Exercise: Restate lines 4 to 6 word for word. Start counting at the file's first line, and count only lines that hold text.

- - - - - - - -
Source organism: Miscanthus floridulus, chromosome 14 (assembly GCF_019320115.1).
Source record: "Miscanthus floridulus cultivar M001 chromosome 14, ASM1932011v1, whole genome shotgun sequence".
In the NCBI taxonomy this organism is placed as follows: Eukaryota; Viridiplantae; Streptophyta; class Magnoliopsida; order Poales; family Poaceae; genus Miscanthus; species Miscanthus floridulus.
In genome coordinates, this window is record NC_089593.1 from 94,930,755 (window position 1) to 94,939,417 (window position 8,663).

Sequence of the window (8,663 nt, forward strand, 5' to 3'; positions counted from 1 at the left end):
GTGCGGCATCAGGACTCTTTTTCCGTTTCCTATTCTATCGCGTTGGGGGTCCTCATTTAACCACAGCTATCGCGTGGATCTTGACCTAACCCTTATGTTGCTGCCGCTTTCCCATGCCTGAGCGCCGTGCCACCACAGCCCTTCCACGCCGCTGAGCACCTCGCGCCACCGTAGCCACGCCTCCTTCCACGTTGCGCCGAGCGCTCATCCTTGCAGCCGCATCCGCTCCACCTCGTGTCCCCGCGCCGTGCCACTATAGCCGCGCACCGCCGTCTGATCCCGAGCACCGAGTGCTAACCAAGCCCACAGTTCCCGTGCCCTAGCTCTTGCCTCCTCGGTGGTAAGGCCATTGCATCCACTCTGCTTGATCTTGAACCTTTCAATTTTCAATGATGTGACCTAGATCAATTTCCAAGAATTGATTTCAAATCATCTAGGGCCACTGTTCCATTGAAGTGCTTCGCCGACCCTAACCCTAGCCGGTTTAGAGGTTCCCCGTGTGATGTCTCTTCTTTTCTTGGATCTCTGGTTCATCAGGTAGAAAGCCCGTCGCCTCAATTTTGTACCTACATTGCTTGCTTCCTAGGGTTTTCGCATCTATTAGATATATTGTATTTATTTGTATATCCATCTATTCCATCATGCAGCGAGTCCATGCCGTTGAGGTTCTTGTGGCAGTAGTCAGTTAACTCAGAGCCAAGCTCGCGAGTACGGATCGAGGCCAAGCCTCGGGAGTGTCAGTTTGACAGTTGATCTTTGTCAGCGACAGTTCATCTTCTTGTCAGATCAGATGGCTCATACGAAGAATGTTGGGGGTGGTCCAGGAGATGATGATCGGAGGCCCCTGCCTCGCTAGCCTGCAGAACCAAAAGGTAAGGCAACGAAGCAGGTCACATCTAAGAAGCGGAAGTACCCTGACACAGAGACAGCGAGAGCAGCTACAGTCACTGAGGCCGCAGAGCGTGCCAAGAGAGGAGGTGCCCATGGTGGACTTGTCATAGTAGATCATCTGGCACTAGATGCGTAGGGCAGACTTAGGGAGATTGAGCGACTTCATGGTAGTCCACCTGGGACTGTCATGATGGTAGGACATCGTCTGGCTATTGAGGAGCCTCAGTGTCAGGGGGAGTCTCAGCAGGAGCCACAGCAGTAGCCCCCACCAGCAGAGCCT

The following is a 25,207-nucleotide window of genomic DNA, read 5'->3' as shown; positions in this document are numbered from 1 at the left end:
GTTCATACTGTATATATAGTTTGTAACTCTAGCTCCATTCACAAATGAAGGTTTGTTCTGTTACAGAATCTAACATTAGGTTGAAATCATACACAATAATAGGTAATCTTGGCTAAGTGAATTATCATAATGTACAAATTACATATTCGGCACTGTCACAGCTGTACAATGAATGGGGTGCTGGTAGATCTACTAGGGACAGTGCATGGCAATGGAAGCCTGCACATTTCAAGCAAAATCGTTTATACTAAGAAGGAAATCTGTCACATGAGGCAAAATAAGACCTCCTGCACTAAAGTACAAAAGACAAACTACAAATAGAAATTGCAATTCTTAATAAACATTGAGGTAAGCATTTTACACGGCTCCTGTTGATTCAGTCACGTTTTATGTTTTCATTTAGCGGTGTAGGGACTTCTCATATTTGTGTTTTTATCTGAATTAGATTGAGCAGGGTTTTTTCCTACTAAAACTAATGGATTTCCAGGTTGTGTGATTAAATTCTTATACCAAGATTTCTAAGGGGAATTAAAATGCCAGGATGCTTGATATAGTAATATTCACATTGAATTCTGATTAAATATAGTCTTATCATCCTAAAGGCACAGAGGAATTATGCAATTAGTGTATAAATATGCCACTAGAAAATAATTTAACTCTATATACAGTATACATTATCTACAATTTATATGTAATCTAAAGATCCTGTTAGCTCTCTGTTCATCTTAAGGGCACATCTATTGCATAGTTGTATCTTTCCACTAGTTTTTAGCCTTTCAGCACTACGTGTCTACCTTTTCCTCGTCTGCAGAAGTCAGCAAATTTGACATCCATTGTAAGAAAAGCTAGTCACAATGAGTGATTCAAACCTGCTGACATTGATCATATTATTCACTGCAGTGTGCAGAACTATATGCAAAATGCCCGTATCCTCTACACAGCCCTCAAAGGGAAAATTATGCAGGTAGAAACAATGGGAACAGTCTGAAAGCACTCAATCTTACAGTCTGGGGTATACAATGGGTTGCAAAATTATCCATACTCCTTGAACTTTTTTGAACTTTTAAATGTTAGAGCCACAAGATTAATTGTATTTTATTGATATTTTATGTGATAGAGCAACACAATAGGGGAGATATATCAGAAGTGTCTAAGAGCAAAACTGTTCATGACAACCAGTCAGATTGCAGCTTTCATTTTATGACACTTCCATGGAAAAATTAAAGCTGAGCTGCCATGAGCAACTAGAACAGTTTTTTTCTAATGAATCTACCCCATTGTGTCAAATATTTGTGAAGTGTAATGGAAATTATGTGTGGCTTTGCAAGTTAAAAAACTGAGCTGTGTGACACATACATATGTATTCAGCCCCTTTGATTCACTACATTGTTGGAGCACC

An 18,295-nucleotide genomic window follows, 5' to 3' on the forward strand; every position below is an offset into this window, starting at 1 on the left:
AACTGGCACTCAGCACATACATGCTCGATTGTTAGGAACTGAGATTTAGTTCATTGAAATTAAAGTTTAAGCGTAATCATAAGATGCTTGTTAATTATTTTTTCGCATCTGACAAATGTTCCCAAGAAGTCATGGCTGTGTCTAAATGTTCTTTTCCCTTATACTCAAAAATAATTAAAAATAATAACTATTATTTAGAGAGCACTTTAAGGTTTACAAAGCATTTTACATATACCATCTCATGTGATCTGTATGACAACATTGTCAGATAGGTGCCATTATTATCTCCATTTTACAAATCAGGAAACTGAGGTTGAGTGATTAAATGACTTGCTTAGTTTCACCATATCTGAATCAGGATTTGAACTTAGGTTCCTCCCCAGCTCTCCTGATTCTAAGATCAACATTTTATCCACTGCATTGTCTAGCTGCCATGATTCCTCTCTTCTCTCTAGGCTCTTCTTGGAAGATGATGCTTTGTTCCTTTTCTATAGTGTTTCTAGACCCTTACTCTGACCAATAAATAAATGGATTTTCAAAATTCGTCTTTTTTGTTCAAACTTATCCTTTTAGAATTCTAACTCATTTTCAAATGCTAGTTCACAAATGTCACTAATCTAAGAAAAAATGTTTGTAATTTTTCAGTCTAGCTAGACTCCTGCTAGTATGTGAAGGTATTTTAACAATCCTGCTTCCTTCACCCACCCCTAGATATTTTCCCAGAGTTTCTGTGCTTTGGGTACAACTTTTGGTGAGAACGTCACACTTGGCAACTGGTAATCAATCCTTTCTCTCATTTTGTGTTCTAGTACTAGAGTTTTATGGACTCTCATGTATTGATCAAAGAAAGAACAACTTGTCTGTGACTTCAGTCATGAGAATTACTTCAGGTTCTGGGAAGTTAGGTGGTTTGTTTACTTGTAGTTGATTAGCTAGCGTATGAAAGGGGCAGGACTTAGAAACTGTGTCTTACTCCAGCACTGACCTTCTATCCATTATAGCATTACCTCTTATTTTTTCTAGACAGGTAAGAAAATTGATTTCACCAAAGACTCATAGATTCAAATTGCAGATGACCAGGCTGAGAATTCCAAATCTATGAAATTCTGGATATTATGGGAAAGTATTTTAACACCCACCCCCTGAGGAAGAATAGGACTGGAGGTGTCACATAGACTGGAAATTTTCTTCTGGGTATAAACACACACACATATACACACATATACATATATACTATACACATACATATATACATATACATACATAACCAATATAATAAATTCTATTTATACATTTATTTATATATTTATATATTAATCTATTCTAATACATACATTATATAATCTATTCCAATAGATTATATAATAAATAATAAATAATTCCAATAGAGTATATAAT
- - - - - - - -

In genome coordinates, this window is record NC_089593.1 from 94,930,755 (window position 1) to 94,939,417 (window position 8,663).

Sequence of the window (8,663 nt, forward strand, 5' to 3'; positions counted from 1 at the left end):
GTGCGGCATCAGGACTCTTTTTCCGTTTCCTATTCTATCGCGTTGGGGGTCCTCATTTAACCACAGCTATCGCGTGGATCTTGACCTAACCCTTATGTTGCTGCCGCTTTCCCATGCCTGAGCGCCGTGCCACCACAGCCCTTCCACGCCGCTGAGCACCTCGCGCCACCGTAGCCACGCCTCCTTCCACGTTGCGCCGAGCGCTCATCCTTGCAGCCGCATCCGCTCCACCTCGTGTCCCCGCGCCGTGCCACTATAGCCGCGCACCGCCGTCTGATCCCGAGCACCGAGTGCTAACCAAGCCCACAGTTCCCGTGCCCTAGCTCTTGCCTCCTCGGTGGTAAGGCCATTGCATCCACTCTGCTTGATCTTGAACCTTTCAATTTTCAATGATGTGACCTAGATCAATTTCCAAGAATTGATTTCAAATCATCTAGGGCCACTGTTCCATTGAAGTGCTTCGCCGACCCTAACCCTAGCCGGTTTAGAGGTTCCCCGTGTGATGTCTCTTCTTTTCTTGGATCTCTGGTTCATCAGGTAGAAAGCCCGTCGCCTCAATTTTGTACCTACATTGCTTGCTTCCTAGGGTTTTCGCATCTATTAGATATATTGTATTTATTTGTATATCCATCTATTCCATCATGCAGCGAGTCCATGCCGTTGAGGTTCTTGTGGCAGTAGTCAGTTAACTCAGAGCCAAGCTCGCGAGTACGGATCGAGGCCAAGCCTCGGGAGTGTCAGTTTGACAGTTGATCTTTGTCAGCGACAGTTCATCTTCTTGTCAGATCAGATGGCTCATACGAAGAATGTTGGGGGTGGTCCAGGAGATGATGATCGGAGGCCCCTGCCTCGCTAGCCTGCAGAACCAAAAGGTAAGGCAACGAAGCAGGTCACATCTAAGAAGCGGAAGTACCCTGACACAGAGACAGCGAGAGCAGCTACAGTCACTGAGGCCGCAGAGCGTGCCAAGAGAGGAGGTGCCCATGGTGGACTTGTCATAGTAGATCATCTGGCACTAGATGCGTAGGGCAGACTTAGGGAGATTGAGCGACTTCATGGTAGTCCACCTGGGACTGTCATGATGGTAGGACATCGTCTGGCTATTGAGGAGCCTCAGTGTCAGGGGGAGTCTCAGCAGGAGCCACAGCAGTAGCCCCCACCAGCAGAGCCT